Saturday, February 05, 2005

Atlanta Fed raises possible collapse of home-loan giants

By James Tyson in Washington, Fairfax Digital


A possible failure of one or other of America's home-loan megabanks, the so-called Fannie Mae and Freddie Mac, has been publicly mooted for the first time by senior monetary officials.

The two institutions - household names in the US - have admitted accounting errors totalling $US14 billion ($18 billion) all up. Together they have $US1700 billion of debt and underpin home loans worth more than $US7600 billion. A collapse of either would rock world financial markets.

The failure of Fannie Mae or Freddie Mac would force Congress to rush through a taxpayer-financed bail-out to reduce the threat of "substantial" financial market instability, the Federal Reserve Board's Atlanta branch says. The Congress should deter such disruption by giving a regulator power to close the government-chartered companies and sell their assets in the event of default, the Atlanta Fed says in a report presented at an American Enterprise Institute meeting in Washington by Robert Eisenbeis, the Atlanta Fed's research director. The institute advocates eliminating federal benefits for Fannie Mae and Freddie Mac.
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"It is clear to me they [Congress] would have to engage in a taxpayer bail-out at a great cost to the country as a whole," Mr Eisenbeis told the meeting.

Freddie Mac spokeswoman Sharon McHale declined to comment, as did Fannie Mae spokeswoman Janice Daue.

The Senate Banking Committee and House Financial Services Committee said they planned in coming weeks to consider legislation backed by the Bush Administration that creates a regulator with receivership power over the two largest buyers of US mortgages.

Fannie Mae and Freddie Mac oppose receivership, saying it would provoke doubts among debt investors about their ability to receive their money back in the event of default. Such doubts would increase borrowing costs for the companies and for consumers, they said.

Congress created Fannie Mae and Freddie Mac to expand home ownership by acquiring mortgages from banks with the proceeds from bond sales.

The two institutions enjoy government benefits giving them a borrowing advantage over rivals that averaged 0.4 of a percentage point from 1999 until the first half of 2003, according to a Fed study in December 2003.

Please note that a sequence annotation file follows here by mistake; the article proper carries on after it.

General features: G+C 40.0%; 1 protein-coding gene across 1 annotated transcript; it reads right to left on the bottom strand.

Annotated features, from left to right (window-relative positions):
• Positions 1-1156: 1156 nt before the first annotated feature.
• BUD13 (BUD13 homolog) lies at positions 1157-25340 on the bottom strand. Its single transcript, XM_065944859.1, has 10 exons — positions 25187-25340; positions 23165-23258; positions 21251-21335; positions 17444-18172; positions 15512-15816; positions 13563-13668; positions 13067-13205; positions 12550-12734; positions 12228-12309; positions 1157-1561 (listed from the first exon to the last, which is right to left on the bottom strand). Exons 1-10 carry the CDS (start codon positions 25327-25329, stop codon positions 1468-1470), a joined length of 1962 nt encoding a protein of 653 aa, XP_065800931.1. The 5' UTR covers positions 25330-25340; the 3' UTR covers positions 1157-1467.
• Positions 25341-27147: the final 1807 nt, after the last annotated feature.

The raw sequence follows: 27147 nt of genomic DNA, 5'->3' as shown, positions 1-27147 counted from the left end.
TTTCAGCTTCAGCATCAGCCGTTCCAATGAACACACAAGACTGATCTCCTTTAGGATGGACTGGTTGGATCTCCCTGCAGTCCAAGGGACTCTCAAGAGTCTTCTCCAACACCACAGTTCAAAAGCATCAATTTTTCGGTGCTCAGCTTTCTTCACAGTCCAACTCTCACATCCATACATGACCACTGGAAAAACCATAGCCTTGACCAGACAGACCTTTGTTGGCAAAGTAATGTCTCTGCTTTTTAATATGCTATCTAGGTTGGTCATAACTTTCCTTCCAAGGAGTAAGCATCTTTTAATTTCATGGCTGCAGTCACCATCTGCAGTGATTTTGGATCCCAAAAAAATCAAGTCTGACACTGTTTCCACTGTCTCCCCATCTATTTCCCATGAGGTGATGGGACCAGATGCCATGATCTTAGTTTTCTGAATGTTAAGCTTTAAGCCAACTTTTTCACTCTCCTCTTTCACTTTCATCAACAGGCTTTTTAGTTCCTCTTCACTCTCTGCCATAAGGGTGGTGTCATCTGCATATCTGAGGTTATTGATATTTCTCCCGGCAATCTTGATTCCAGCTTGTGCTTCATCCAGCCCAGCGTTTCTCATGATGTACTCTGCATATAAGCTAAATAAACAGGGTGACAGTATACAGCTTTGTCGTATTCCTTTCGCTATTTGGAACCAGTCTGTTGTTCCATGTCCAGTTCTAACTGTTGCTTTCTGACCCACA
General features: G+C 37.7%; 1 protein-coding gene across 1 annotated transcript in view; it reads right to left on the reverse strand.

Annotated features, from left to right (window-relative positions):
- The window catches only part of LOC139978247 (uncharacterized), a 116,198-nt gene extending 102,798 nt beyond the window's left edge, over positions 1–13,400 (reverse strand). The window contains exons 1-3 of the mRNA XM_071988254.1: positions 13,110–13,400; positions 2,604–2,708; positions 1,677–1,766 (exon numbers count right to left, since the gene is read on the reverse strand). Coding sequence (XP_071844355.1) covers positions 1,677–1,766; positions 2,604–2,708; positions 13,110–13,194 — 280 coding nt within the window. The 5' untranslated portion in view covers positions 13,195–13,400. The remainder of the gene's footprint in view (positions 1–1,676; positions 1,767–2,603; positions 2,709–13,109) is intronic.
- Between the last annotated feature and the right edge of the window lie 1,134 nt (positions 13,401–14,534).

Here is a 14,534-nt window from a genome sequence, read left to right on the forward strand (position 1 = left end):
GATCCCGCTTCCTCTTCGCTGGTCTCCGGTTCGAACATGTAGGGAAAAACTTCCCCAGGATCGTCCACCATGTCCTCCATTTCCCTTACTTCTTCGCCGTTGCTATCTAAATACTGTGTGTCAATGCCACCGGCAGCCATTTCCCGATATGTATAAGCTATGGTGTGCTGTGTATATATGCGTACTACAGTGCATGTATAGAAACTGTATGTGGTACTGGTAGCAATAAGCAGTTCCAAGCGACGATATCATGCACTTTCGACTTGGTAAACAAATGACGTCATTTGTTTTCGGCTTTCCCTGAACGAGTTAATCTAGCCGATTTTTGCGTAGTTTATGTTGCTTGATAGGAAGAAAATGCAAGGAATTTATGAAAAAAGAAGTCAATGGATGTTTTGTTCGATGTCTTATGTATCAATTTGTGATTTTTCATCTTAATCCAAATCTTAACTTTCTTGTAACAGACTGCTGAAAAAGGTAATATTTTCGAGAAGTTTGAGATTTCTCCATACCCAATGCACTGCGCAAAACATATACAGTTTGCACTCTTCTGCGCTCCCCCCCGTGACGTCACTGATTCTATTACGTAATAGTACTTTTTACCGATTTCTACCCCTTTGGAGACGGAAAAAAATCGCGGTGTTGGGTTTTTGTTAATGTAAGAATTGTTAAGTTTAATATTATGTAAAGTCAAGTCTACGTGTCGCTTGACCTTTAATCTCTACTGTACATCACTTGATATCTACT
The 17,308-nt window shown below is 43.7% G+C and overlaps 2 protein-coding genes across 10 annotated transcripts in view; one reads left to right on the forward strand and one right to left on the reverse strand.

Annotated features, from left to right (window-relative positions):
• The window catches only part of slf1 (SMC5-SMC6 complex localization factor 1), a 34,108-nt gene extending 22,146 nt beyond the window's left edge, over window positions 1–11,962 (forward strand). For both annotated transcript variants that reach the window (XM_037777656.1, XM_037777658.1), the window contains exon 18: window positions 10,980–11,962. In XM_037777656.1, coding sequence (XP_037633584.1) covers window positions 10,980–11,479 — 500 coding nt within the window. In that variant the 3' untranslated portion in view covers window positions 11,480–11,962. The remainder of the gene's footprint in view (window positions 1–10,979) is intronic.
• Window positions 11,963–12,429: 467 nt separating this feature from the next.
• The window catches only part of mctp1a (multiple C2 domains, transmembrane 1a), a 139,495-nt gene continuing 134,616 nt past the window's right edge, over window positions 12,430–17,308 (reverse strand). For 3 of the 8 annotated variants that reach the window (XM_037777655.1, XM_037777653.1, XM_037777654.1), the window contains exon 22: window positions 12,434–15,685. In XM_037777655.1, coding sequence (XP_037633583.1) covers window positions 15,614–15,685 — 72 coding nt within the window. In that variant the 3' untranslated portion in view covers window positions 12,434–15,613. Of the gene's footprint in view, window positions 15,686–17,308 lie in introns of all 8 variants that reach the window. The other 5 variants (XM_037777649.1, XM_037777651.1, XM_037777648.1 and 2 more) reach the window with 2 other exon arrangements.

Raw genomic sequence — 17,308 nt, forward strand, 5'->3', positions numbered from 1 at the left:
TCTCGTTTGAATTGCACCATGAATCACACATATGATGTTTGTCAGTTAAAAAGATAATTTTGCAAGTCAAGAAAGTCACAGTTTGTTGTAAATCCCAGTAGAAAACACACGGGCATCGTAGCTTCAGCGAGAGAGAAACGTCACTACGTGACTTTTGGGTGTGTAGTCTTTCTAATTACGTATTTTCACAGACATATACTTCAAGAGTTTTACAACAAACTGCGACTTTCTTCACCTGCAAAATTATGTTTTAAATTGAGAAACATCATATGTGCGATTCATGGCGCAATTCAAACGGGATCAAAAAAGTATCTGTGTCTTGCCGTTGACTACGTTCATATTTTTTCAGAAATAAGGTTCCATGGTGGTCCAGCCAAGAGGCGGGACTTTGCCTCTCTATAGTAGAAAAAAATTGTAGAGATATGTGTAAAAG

The total windfall was between $US119 billion and $US164 billion.

While affirming the companies' safety and soundness, the Office of Federal Housing Enterprise Oversight last year told Fannie Mae and Freddie Mac to raise their reserve capital 30 per cent beyond the required minimum because of accounting errors.

On December 21, Fannie Mae's board ousted chief executive Franklin Raines and chief financial officer Timothy Howard after the Securities and Exchange Commission ruled that the Washington-based company had made mistakes in accounting for contracts designed to protect its more than $US900 billion portfolio of mortgages from swings in interest rates. Fannie Mae has estimated it will have to restate earnings by about $US9 billion from 2001 until mid-2004.

Freddie Mac disclosed in 2003 that it had understated profits from 2000 until 2002 by $US5 billion in an effort to reduce earnings volatility.

The Government needs "to have an explicit, carefully thought through plan" for managing the companies in the event of insolvency, including ranking the order in which different categories of investors would recover their assets, the Atlanta Fed says.

"Uncertainty in the priority of claims is the enemy of market discipline," Mr Eisenbeis said.

With the Office of Federal Housing Enterprise Oversight lacking full authority to resolve a default, such power falls to Congress. This "reinforces the market perception of implied government support" for the companies, the Atlanta Fed says in the report. "The current set-up appears designed more to create substantial spillover effects and force Congress to mitigate the problems by providing the creditors of a failed housing enterprise with a bail-out," it says.

2 Comments:

At 9:16 AM, Blogger Empowerqueen said...

When it all comes crashing down we hope congress changes the process of reclaimation of the assets from aution to this.......www.economicengine.blogspot.com
Your blogs are informative and helpful.
Thank You

 
At 9:20 AM, Blogger Empowerqueen said...

When it all comes crashing down we hope congress changes the process of reclaimation of the assets from auction to this www.economicengine.blogspot.com
Your blogs are informative and helpful.
Thank You

 

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